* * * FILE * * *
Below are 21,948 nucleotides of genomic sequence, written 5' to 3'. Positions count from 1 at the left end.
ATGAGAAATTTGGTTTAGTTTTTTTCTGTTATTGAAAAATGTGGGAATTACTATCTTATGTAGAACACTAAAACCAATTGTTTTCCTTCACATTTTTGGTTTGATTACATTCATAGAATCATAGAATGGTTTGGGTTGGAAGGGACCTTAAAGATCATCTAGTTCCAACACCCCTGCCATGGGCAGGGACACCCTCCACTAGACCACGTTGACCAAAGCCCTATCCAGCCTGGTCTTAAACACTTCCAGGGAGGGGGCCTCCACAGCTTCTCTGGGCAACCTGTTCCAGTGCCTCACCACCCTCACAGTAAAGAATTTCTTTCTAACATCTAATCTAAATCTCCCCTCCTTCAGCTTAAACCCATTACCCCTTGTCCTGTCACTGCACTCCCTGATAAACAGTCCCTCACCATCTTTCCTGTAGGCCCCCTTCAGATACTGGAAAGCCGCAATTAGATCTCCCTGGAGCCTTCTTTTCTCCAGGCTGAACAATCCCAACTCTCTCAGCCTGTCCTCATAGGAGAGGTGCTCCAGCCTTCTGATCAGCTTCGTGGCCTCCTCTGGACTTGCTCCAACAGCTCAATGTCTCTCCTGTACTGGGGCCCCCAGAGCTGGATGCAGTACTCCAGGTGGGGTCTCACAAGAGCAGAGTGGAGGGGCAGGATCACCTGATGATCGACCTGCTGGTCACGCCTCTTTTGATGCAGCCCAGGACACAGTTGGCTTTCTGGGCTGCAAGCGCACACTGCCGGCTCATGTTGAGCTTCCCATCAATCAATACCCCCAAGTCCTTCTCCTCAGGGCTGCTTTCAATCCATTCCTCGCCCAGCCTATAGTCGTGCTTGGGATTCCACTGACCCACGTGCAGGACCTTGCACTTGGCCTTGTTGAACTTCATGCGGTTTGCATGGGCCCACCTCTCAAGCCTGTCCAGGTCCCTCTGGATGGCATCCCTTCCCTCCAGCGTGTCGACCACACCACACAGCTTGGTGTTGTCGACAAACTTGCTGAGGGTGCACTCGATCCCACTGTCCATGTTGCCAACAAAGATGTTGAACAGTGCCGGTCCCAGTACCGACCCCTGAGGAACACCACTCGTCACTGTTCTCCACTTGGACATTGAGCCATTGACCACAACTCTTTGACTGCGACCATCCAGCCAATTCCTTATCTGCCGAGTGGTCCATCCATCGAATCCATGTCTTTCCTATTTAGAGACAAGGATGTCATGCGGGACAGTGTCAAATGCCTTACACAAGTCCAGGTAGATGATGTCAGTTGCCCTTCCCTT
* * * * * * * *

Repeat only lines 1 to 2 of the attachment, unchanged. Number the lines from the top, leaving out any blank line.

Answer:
Below are 21,948 nucleotides of genomic sequence, written 5' to 3'. Positions count from 1 at the left end.
ATGAGAAATTTGGTTTAGTTTTTTTCTGTTATTGAAAAATGTGGGAATTACTATCTTATGTAGAACACTAAAACCAATTGTTTTCCTTCACATTTTTGGTTTGATTACATTCATAGAATCATAGAATGGTTTGGGTTGGAAGGGACCTTAAAGATCATCTAGTTCCAACACCCCTGCCATGGGCAGGGACACCCTCCACTAGACCACGTTGACCAAAGCCCTATCCAGCCTGGTCTTAAACACTTCCAGGGAGGGGGCCTCCACAGCTTCTCTGGGCAACCTGTTCCAGTGCCTCACCACCCTCACAGTAAAGAATTTCTTTCTAACATCTAATCTAAATCTCCCCTCCTTCAGCTTAAACCCATTACCCCTTGTCCTGTCACTGCACTCCCTGATAAACAGTCCCTCACCATCTTTCCTGTAGGCCCCCTTCAGATACTGGAAAGCCGCAATTAGATCTCCCTGGAGCCTTCTTTTCTCCAGGCTGAACAATCCCAACTCTCTCAGCCTGTCCTCATAGGAGAGGTGCTCCAGCCTTCTGATCAGCTTCGTGGCCTCCTCTGGACTTGCTCCAACAGCTCAATGTCTCTCCTGTACTGGGGCCCCCAGAGCTGGATGCAGTACTCCAGGTGGGGTCTCACAAGAGCAGAGTGGAGGGGCAGGATCACCTGATGATCGACCTGCTGGTCACGCCTCTTTTGATGCAGCCCAGGACACAGTTGGCTTTCTGGGCTGCAAGCGCACACTGCCGGCTCATGTTGAGCTTCCCATCAATCAATACCCCCAAGTCCTTCTCCTCAGGGCTGCTTTCAATCCATTCCTCGCCCAGCCTATAGTCGTGCTTGGGATTCCACTGACCCACGTGCAGGACCTTGCACTTGGCCTTGTTGAACTTCATGCGGTTTGCATGGGCCCACCTCTCAAGCCTGTCCAGGTCCCTCTGGATGGCATCCCTTCCCTCCAGCGTGTCGACCACACCACACAGCTTGGTGTTGTCGACAAACTTGCTGAGGGTGCACTCGATCCCACTGTCCATGTTGCCAACAAAGATGTTGAACAGTGCCGGTCCCAGTACCGACCCCTGAGGAACACCACTCGTCACTGTTCTCCACTTGGACATTGAGCCATTGACCACAACTCTTTGACTGCGACCATCCAGCCAATTCCTTATCTGCCGAGTGGTCCATCCATCGAATCCATGTCTTTCCTATTTAGAGACAAGGATGTCATGCGGGACAGTGTCAAATGCCTTACACAAGTCCAGGTAGATGATGTCAGTTGCCCTTCCCTT